Noah Baumbach On Adapting Daunting Novel ‘White Noise’ – Contenders NY – Deadline


In the depths of the Covid pandemic, stuck at home in an emptied-out New York City, filmmaker Noah Baumbach figured he and his life partner and creative collaborator Greta Gerwig had two choices for their next project. 

“It was either, we were going to do something in the apartment or a Spielbergian apocalypse movie,” Baumbach said, not entirely in jest, in a White Noise panel discussion Saturday at Deadline’s Contenders Film: New York awards-season event.

RELATED: Contenders New York 2022: Deadline’s Complete Coverage

The movie he, Gerwig, actor Adam Driver and producer David Heyman ended up making arguably is both: a large-scale, big-budget, cast-of-hundreds environmental disaster movie with a lot of the interior life and offbeat emotional detail of his past work. Set in the 1980s, it contains both a fully staged train crash and whimsical cross-talk among characters around the house while catastrophe looms.

White Noise is also the writer-director’s first adaptation after more than a dozen other feature-length films. His source material, Don DeLillo’s 1985 novel, is a sometimes plotless, abstruse meditation on contemporary America often described as movie-proof — “unfilmable.” DeLillo’s novel examines the impact of a catastrophic “airborne toxic event” on a Midwestern college professor, Jack Gladney, suddenly faced with the end of his picturesque suburban family life. 

RELATED: ‘White Noise’ Venice Review: Noah Baumbach Teams With Adam Driver & Greta Gerwig In Wickedly Smart Comedy For Dark Times

Baumbach rediscovered DeLillo’s cult classic during the height of the pandemic and was struck not just by the topicality, 35 years later, “in terms of things that are alluded to or depicted in the book,” but also the “strangeness” of DeLillo’s tone — a “real but not real” authorial voice that he said “felt very much to be how the world was feeling” in lockdown.

Driver, who plays Gladney, recalled that Baumbach — his director for 2019’s Marriage Story — called him and said: “I’m reading this. It seems prescient. Take a look at it.”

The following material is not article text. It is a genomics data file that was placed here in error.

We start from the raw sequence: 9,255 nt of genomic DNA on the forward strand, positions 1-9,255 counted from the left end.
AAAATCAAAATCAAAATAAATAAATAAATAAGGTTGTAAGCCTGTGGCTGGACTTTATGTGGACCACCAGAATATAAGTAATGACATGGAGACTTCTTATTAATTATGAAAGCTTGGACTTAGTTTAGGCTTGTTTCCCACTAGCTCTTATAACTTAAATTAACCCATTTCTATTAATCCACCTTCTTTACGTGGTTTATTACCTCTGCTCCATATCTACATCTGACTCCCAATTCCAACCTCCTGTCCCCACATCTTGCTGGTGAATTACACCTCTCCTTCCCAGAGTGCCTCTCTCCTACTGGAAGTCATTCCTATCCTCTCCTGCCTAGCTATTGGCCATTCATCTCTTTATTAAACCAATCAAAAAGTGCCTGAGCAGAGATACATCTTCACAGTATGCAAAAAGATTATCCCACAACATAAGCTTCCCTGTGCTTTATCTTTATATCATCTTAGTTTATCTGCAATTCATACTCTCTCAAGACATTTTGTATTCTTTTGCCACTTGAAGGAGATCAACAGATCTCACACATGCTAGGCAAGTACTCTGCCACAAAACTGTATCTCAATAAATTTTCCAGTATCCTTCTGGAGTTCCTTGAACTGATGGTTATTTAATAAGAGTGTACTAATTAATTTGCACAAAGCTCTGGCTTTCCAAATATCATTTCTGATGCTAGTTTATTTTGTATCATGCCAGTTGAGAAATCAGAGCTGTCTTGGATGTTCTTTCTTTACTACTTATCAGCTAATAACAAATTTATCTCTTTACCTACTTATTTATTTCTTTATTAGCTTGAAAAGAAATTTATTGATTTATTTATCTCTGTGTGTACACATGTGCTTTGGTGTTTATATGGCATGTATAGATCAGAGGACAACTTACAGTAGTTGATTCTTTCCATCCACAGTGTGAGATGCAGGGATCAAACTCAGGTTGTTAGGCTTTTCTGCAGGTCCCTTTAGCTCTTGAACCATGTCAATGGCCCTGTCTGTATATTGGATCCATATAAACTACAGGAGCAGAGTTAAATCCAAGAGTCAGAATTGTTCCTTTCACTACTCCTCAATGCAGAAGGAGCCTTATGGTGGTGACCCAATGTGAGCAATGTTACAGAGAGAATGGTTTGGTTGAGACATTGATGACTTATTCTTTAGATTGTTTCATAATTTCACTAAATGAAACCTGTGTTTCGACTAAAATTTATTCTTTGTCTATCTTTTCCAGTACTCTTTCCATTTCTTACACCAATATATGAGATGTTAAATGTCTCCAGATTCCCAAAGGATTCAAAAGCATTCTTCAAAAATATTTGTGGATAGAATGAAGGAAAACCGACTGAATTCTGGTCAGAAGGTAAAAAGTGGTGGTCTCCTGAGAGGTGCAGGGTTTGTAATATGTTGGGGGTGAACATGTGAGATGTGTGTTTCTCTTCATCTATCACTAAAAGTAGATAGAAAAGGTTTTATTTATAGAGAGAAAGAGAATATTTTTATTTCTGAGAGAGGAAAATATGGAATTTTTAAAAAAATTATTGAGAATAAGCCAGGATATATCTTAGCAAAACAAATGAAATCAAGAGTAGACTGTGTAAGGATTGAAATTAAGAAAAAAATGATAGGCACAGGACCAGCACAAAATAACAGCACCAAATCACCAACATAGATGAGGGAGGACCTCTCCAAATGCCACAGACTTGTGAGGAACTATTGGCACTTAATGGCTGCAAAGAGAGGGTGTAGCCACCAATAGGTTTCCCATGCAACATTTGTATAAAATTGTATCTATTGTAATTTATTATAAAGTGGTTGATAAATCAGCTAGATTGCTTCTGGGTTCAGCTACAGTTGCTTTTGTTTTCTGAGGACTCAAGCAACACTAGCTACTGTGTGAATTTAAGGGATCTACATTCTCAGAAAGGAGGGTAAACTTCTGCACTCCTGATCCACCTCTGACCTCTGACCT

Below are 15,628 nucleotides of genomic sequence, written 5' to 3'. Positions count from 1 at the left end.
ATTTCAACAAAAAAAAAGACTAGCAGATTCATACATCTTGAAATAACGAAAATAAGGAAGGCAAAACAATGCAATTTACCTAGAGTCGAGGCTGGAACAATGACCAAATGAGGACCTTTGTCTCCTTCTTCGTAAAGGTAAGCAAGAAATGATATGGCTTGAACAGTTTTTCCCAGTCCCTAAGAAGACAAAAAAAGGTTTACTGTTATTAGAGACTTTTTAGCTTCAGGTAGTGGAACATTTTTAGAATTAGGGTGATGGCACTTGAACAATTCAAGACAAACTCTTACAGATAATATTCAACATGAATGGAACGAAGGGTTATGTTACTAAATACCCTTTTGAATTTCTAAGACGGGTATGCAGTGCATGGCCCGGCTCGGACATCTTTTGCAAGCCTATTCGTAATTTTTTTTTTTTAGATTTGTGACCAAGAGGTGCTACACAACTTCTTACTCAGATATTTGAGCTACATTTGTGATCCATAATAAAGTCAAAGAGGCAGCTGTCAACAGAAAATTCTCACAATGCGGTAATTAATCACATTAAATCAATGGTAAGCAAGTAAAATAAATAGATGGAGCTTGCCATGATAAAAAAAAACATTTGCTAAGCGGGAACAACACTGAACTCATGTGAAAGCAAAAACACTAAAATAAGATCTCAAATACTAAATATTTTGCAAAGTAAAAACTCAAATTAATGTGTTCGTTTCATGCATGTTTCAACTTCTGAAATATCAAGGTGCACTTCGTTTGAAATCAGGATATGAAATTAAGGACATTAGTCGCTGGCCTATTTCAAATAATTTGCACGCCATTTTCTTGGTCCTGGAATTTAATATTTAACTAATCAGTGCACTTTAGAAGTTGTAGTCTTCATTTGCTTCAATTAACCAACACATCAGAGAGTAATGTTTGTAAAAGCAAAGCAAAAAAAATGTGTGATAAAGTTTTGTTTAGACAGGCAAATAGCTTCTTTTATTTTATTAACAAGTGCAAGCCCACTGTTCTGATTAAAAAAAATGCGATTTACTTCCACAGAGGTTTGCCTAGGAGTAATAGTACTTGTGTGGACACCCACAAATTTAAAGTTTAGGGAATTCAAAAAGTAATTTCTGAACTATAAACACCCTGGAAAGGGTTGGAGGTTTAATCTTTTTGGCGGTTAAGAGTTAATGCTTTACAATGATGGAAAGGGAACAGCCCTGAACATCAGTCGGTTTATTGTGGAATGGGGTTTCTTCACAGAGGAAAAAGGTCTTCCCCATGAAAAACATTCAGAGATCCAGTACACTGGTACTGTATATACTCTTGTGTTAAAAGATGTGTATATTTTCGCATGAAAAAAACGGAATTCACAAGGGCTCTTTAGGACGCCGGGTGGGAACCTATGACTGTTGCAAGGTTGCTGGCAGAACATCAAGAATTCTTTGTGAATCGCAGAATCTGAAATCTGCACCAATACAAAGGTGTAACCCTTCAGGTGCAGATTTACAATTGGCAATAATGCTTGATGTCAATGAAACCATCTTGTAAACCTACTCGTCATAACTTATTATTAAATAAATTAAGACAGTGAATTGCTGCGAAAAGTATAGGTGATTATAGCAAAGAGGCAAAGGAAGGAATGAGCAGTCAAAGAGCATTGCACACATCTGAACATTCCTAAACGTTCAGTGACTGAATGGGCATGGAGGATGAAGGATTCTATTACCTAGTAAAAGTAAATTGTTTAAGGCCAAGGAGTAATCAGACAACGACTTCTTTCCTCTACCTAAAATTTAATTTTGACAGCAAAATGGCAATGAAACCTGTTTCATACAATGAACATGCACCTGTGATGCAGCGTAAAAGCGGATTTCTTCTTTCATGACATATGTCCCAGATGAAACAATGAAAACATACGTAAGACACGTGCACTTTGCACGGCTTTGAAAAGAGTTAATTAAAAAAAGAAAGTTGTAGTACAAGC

“It’s a great book,” Driver said. “Even if we made it before the pandemic, I think we would have found connections that are interesting.”

Gerwig, who plays Babette, Gladney’s unfaithful wife, said she had devoured the book as a 19-year-old, underlining every passage. “I just loved it so much because it was so outrageously funny and wicked and it was like, Don DeLillo was on fire when he was writing it,” she said. 

Addressing Baumbach, she said, “I think even when you started reading it again, I was still able to quote passages pretty much verbatim because I probably memorized them and tried to pass them off as my own observations.”

Baumbach said he used lockdown to write the script. 

“And then at some point he said, ‘Could you read what I’ve written?’” Gerwig recalled. “And then I felt incredibly jealous, and I was like, ‘All I’ve done is eat ice cream standing in front of the fridge, and you’ve written an amazing script.’ But I loved it right away.”

Brooklyn native Baumbach built a reputation for wistful, human-scale dramas and comedies with such films as Mr. Jealousy (1997), The Squid and The Whale (2005) and Frances Ha (2012), the latter starring Gerwig. His most recent, Best Picture Oscar nominee Marriage Story, was a darker turn for him, with its portrait of household dissolution. White Noise is arguably the bleakest story yet undertaken by a filmmaker known for winsome humor. It arrives trailing stories of set difficulties, a punishing on-location shoot in Ohio — the longest of Baumbach’s”s career — and a spiraling budget.

David Heyman, Baumbach’s producing partner, said, “It’s a misconception that making a film on a larger scale, which this is, is substantially different from making a more intimate film. 

“Yes there were more elements, a lot more extras, staff,” he added. “There are explosions, the second unit — it’s a bigger project. But it’s very much along the lines of what Noah did … on Marriage Story.” Just with “more toys, more elements.”

Baumbach’s father was a book publisher, college professor and author of experimental fiction in the DeLillo mold, so White Noise might not sit that far outside of his literary and cinematic wheelhouse. 

Driver described a dinner-table scene at home with Gladney, Babette and their children trading information from media reports of an industrial disaster unleashing a toxic black cloud on their community — and Gladney comically trying to explain away or downplay the unfolding disaster.

“It’s all about denying what is actually happening until he can’t,” the two-time Oscar nominee said. “There’s no more way to escape. He has to kind of face his mortality, his betrayal … these things that he’s kind of compartmentalized.”

Check back Monday for the panel video.




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